October 12th, 2007 | Published in Google Public Policy
A recent article about our treatment of a political ad placed on Google suggested that we make decisions about advertising content based on the political viewpoint of the advertiser and the ad. This is simply untrue. We do not accept or reject ads based on the political opinions expressed in the ads or the political views of the advertiser.
Let me explain the facts behind the matter and the policy behind the decision.
Recently, representatives of Senator Susan Collins' Senate re-election campaign tried to place an ad on Google that included a reference to MoveOn.org, a political group. The text of this ad was rejected by our system because of our trademark policy, not because of its political content.
Under our trademark policy, a registered trademark owner may request that its mark not be used in the text of other parties' ads. Some time ago, MoveOn.org submitted a request to Google that its trademark not be used in any ads, and as a result our advertiser support team offered instructions on how Senator Collins' campaign could edit and resubmit its ad.
Any company or organization -- regardless of political affiliation -- could do what MoveOn did and thereby prevent advertisers from running ads that include their trademarks in ad texts. And that's very important. The ad in question could have said that MoveOn.org was great, or even just so-so, and our policy would have resulted in the same outcome; Google would have asked the advertiser to drop the trademarked phrase.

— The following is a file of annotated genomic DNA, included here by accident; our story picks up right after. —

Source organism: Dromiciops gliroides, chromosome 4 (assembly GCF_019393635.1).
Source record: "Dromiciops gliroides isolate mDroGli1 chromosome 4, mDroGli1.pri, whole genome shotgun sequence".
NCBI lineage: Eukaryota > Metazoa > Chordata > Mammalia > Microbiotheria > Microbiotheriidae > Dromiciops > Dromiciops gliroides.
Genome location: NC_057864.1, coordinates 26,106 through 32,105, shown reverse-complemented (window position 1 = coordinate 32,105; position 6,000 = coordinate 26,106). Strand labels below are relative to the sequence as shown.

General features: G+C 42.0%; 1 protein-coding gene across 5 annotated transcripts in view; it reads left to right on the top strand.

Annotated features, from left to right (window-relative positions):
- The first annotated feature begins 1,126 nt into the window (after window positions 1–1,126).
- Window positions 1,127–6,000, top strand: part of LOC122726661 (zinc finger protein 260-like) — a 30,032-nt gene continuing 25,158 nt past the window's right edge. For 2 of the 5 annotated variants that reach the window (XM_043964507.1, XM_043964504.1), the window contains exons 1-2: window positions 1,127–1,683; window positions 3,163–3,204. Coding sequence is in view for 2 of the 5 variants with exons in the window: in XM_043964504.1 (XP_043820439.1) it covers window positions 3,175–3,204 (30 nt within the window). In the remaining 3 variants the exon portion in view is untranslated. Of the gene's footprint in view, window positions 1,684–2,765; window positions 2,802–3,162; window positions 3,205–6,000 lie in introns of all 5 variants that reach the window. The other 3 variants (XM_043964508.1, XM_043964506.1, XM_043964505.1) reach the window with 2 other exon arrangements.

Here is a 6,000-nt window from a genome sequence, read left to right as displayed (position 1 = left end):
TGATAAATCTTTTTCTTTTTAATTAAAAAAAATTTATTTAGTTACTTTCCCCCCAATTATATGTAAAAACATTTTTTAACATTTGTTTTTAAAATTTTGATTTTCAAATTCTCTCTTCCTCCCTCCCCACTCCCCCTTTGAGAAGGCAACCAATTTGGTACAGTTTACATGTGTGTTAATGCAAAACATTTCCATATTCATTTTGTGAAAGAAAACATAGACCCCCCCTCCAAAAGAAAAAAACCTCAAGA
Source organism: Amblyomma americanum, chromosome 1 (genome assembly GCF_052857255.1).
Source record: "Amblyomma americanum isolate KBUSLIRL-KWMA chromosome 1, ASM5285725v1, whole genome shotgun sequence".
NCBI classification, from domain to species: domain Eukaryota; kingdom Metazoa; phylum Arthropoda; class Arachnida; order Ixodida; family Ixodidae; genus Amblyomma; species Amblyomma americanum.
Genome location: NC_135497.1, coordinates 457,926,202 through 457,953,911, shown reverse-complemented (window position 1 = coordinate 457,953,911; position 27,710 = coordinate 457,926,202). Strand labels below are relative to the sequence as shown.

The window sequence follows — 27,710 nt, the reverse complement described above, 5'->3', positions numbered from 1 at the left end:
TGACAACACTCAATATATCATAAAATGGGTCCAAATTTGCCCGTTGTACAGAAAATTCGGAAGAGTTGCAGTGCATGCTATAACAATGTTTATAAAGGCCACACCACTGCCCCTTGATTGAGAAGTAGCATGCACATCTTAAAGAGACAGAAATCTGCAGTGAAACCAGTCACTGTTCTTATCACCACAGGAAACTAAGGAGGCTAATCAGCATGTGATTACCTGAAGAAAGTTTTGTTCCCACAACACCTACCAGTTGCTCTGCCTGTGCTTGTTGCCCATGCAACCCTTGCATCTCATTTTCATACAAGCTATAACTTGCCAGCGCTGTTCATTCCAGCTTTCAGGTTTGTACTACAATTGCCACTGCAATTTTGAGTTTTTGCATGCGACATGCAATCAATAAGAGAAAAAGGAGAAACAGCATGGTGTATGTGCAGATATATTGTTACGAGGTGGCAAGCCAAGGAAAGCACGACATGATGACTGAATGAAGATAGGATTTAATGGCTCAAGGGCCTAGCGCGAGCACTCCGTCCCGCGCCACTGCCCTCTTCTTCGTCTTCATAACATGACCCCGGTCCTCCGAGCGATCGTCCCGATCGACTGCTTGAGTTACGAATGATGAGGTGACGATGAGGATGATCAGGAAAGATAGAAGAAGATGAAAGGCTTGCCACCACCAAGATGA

Our trademark policy is considered one of the least restrictive in the industry. It strikes a balance among the interests of users, advertisers, and trademark owners by leaving it up to trademark owners to notify us of restrictions on their registered trademarks. Any entity that demonstrates to us that it owns trademark rights can request that its trademarked terms not be used in the text of Google ads.
Finally, it was claimed that "Google routinely permits the unauthorized use of [other] company names...in advocacy ads." In fact, if ads are running on Google that include trademark terms in their text, either the trademark owner has not submitted a complaint, or the advertiser has been authorized to use the trademark.
We are committed to fairness and freedom of expression, and we recognize that the nature of political advertising is to inspire debate. We look forward to engaging in this debate in an open and transparent fashion, and we encourage political candidates and campaigns to contact our elections team with any questions they may have about our policies.